- Comb down and gently remove any tangles. Don’t force the comb through your hair.
- Small brush strokes are best. Feel free to use your fingers to loosen any knots.
- If your hair is particularly tangled or knotted, spray on a hair detangler or a leave-in conditioner first to give more slip to your hair strands.
- Once you have the tangles removed from the ends of your hair, you can move up a few inches and start combing down again, working out the tangles.
- Repeat until you get to your scalp and have completely tangle-free hair.
When it comes to the best brush for wet hair, De Marco says a Wet Brush is an excellent hair care tool, especially since you can use it on both dry and damp hair.
He likes this brush because it’s great for detangling all types of hair without pulling, tearing, or causing breakage. Plus, they’re inexpensive, with prices ranging from $7 to $29.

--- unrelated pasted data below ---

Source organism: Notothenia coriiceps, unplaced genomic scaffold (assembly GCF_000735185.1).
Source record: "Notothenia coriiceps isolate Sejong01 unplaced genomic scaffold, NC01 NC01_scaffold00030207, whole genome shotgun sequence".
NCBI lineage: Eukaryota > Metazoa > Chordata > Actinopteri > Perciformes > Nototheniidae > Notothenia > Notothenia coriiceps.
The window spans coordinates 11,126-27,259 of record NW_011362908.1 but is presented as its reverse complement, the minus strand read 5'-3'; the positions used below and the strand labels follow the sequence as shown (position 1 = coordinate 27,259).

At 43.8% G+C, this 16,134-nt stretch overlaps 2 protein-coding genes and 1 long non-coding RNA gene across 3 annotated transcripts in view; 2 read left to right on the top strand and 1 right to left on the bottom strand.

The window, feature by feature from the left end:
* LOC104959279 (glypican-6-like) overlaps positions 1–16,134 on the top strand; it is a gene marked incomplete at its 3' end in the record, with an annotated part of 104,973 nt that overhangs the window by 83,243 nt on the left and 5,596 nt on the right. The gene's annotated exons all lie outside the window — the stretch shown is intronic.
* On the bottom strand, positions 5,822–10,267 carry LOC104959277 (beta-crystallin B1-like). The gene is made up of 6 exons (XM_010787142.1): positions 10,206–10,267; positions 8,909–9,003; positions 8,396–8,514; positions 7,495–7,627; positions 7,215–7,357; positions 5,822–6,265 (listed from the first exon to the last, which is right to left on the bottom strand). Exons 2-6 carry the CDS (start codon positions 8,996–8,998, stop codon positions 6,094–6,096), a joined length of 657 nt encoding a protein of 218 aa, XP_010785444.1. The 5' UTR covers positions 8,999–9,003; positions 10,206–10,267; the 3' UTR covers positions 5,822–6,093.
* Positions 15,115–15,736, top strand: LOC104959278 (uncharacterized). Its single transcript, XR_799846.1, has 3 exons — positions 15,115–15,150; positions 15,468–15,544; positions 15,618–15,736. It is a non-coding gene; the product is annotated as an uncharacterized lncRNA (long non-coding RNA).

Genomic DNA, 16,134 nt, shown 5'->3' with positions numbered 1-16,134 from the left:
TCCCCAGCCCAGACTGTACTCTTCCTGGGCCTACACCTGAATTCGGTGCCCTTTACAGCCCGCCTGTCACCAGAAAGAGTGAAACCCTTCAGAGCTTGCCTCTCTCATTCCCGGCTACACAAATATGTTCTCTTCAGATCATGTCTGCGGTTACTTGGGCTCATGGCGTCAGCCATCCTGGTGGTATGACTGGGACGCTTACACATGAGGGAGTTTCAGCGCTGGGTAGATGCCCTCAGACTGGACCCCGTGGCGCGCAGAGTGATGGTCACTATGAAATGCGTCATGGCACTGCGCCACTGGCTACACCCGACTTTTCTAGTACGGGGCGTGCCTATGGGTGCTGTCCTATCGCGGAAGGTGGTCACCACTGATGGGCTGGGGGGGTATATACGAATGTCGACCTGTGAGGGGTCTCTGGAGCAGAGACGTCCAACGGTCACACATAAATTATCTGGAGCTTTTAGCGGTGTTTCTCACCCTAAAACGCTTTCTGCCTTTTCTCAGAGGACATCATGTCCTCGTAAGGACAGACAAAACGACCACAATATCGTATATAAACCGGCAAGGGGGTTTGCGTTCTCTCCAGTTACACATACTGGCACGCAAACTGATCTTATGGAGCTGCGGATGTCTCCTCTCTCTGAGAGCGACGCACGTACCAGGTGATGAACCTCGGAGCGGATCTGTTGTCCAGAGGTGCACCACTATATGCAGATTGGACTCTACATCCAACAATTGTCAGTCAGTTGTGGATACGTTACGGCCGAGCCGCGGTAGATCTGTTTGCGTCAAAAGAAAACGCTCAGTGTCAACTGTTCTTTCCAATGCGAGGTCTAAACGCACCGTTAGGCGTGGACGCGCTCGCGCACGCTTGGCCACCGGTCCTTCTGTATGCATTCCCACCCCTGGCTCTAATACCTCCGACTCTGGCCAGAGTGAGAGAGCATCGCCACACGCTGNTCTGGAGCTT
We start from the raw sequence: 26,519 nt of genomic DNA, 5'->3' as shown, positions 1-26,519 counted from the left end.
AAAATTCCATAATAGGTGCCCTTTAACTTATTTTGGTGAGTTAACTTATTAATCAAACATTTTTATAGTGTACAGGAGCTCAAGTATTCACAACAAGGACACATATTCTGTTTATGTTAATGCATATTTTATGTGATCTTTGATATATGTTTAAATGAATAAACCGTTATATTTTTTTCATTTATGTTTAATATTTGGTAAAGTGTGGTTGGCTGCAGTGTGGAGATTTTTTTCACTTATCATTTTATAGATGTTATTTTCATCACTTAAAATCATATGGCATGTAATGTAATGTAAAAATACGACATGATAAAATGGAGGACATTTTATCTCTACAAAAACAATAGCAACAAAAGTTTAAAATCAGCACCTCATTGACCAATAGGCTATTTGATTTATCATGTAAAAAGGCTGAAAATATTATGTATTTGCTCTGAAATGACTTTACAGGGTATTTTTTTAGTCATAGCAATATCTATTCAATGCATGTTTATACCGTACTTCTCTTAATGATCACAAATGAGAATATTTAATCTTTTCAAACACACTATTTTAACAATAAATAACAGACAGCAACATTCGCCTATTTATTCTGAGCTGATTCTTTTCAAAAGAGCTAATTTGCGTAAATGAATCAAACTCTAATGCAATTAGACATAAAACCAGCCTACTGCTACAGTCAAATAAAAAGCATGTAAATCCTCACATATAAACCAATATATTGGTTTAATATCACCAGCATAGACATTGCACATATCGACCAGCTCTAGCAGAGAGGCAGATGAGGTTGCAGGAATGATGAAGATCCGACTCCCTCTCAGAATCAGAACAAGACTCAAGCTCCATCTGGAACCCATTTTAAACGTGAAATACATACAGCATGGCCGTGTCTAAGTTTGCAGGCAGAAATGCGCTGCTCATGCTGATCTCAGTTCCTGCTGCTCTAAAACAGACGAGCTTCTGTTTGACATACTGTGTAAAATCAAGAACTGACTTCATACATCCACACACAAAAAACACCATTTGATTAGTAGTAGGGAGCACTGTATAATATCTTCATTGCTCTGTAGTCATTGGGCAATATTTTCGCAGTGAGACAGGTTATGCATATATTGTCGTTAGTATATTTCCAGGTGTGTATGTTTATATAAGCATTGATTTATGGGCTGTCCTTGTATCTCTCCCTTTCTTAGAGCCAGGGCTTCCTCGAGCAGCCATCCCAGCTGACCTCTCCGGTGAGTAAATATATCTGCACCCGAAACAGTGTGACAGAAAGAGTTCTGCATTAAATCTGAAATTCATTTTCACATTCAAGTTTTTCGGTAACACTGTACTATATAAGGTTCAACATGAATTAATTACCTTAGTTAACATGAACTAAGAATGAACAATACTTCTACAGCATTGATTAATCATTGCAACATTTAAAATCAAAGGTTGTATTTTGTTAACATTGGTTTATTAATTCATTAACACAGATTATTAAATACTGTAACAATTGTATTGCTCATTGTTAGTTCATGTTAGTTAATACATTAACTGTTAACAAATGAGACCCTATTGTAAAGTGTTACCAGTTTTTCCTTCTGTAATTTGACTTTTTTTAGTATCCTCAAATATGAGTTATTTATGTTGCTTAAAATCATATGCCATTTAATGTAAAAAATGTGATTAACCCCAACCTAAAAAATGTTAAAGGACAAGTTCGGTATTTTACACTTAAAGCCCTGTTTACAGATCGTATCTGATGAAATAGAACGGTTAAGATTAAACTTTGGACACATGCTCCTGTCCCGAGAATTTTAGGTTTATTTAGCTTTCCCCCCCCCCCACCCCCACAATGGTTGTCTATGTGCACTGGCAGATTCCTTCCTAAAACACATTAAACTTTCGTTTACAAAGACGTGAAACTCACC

He also recommends the Tangle Teezer to use in the shower when combing through conditioner.
Buy a Wet Brush and Tangle Teezer online.
Dry hair has a tendency to get tangled and messy, causing knots and breakage along the way.
To ensure a damage-free experience, De Marco recommends brushing your hair in sections. He also recommends not starting at your roots.
“Brushing your hair from top to bottom will inevitably cause breakage,” explains De Marco.
Instead, brushing should always start mid-hair or a few inches from your ends. “If your brush gets stuck, remove it and start again, gently,” he says.
With that in mind, here are the steps De Marco recommends for brushing dry hair.